In this article we will discuss about Cytokinins. After reading this article you will learn about: 1. Structure of Cytokinins 2. Biosynthesis of Cytokinins 3. Plant Responses 4. Mode of Action.
Structure of Cytokinins:
Skoog, Strong and Miller proposed the definition of cytokinin. It is a compound which besides other activities induces cytokinesis, i.e., cell division in the various plant organs grown in a medium containing an optimal concentration of auxin.
The name ‘kinin’ was originally used for this plant cell division promoter, but this name led to some confusion with the same term used by the animal physiologists. So, the name kinin has been replaced by ‘cytokinin’. All the naturally-occurring cytokinins are substituted purines. The usual way of naming a cytokinin is to express it as a substituted 6-amino purine or as N6-substituted adenine.
In 1956, Miller isolated the first cell-division inducing factor from autoclaved herring sperm DNA which they named kinetin and identified as 6-(furfurylamino) purine. It was later revealed that kinetin is not a natural component of DNA but is its breakdown product. Synthetic kinetin is also available as a powerful promoter of cell division.
In 1963, Letham isolated 6-(4-hydroxy-3-methylbut-trans-2-enylamino) purine from immature kernels of Zea mays and named it ‘zeatin’.
Other cytokinins identified from the same source are zeatin riboside and its 5-phosphate derivatives with one or more phosphate group, i.e., zeatin ribotide. Both zeatin and zeatin riboside have been identified in the culture filtrates of mycorrhizal fungus Rhizopogon roseolus. Dihydrozeatin with a saturated side chain has been identified from higher plant.
Other active cytokinins widespread in plants are N6, N6-dimethylallyIaminopurine or N6 (Δ2– isopentenyl) adenine (i6ADE) and its ribosyl derivative N6 (Δ2-isopentenyl) adenosine (i6A).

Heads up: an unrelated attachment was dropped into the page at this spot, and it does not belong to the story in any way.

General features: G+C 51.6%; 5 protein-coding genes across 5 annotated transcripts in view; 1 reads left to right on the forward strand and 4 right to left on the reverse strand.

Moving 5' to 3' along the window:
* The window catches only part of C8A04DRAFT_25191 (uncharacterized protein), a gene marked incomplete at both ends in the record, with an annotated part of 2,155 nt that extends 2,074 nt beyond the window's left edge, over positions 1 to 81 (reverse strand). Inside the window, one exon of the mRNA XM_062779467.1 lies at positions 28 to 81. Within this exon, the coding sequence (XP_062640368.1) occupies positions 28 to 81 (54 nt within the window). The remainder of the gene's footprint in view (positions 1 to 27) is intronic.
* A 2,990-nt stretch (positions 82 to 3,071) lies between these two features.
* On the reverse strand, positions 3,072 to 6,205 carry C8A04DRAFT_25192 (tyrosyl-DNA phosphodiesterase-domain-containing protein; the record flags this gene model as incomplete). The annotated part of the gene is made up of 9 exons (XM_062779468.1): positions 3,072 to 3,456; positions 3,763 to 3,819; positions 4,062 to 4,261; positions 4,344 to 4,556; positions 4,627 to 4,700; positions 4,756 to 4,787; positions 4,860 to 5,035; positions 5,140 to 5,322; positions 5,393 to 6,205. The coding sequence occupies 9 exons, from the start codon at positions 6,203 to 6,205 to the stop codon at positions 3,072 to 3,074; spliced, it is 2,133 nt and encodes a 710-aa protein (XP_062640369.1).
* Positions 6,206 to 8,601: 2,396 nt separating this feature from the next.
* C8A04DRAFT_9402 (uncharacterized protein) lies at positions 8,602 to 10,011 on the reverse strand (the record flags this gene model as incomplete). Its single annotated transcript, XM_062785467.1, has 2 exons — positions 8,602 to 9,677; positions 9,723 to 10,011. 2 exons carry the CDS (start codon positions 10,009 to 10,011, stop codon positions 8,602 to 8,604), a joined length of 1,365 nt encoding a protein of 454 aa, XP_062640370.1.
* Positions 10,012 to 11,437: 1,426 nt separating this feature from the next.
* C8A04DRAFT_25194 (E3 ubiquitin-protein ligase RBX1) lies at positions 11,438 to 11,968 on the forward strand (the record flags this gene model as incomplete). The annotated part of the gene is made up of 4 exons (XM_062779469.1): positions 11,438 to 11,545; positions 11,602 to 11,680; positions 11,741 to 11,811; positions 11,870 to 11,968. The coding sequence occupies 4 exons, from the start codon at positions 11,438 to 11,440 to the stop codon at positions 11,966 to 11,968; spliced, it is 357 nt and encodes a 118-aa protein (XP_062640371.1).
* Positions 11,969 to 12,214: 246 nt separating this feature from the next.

Culture filtrates of bacteria like Corynebacterium fasciens causing fasciation disease and Agrobacterium tumefasciens producing crown gall have been shown to contain both i6ADE and i6A which have also been synthesized. Another cytokinin 2-methylthio-N6 (Δ2-isopentenyl) adenosine (ms2i6A) has been identified from yeast.
After kinetin, a large number of analogous compounds including those just mentioned were synthesized by replacing the N6 side chain with a variety of groups. Very active synthetic cytokinin is 6-(benzyl amino) purine or benzyl adenine which together with kinetin are largely used in laboratory experiments. Substitutions at other positions of the purine nucleus generally result in compounds with lower bioactivity.
Cytokinins in tRNA:
Cytokinins are structural components of transfer RNA (tRNA) present in organisms ranging from bacteria to man while these are not present in ribosomal RNA (rRNA).
Such substituted adenines are located as an odd base immediately adjacent to the anticodon of different tRNA species like serine tRNA (tRNAser), phenylalanine tRNA (tRNAPhe), tyrosine tRNA (tRNAtyr), leucine tRNA (tRNAleu) and a few others which are specific for these amino acids.
It has been further shown that a cytokinin is associated with the tRNA corresponding to each codon with the initial letter U. On the other hand, tRNAs that translate codons with initial letters other than U do not show activity. Since certain tRNAs contain cytokinins, one can expect that turnover of tRNA serves to provide a source of free cytokinins.
It is, however, doubtful whether tRNAs with cytokinin-active bases are able to meet the demand of hormonal cytokinins. Some arguments have been made in support of the hypothesis that tRNA cytokinins should not be regarded as functional cytokinins. First, tissue cultures, which require external cytokinins for growth and proliferation are expected to contain cytokinins in endogenous tRNA.
Secondly, certain cytokinins that are found as free compounds in plants are not found in the corresponding tRNA. Thirdly, zeatin like cytokinins in plant tRNA have cis-configuration of the side chain, whereas the majority of active cytokinins have Trans-configuration. These evidences lend support to the idea that tRNA is not a major source of cytokinin.
Biosynthesis of Cytokinins:
Two mechanisms have been proposed for cytokinin biosynthesis, one leading to tRNA cytokinins and the other to free cytokinins. Since certain tRNAs contain cytokinin, synthesis and turnover of tRNA is the possible route to free cytokinin formation. Evidences suggest that biosynthesis via tRNA may not be a major source of cytokinins.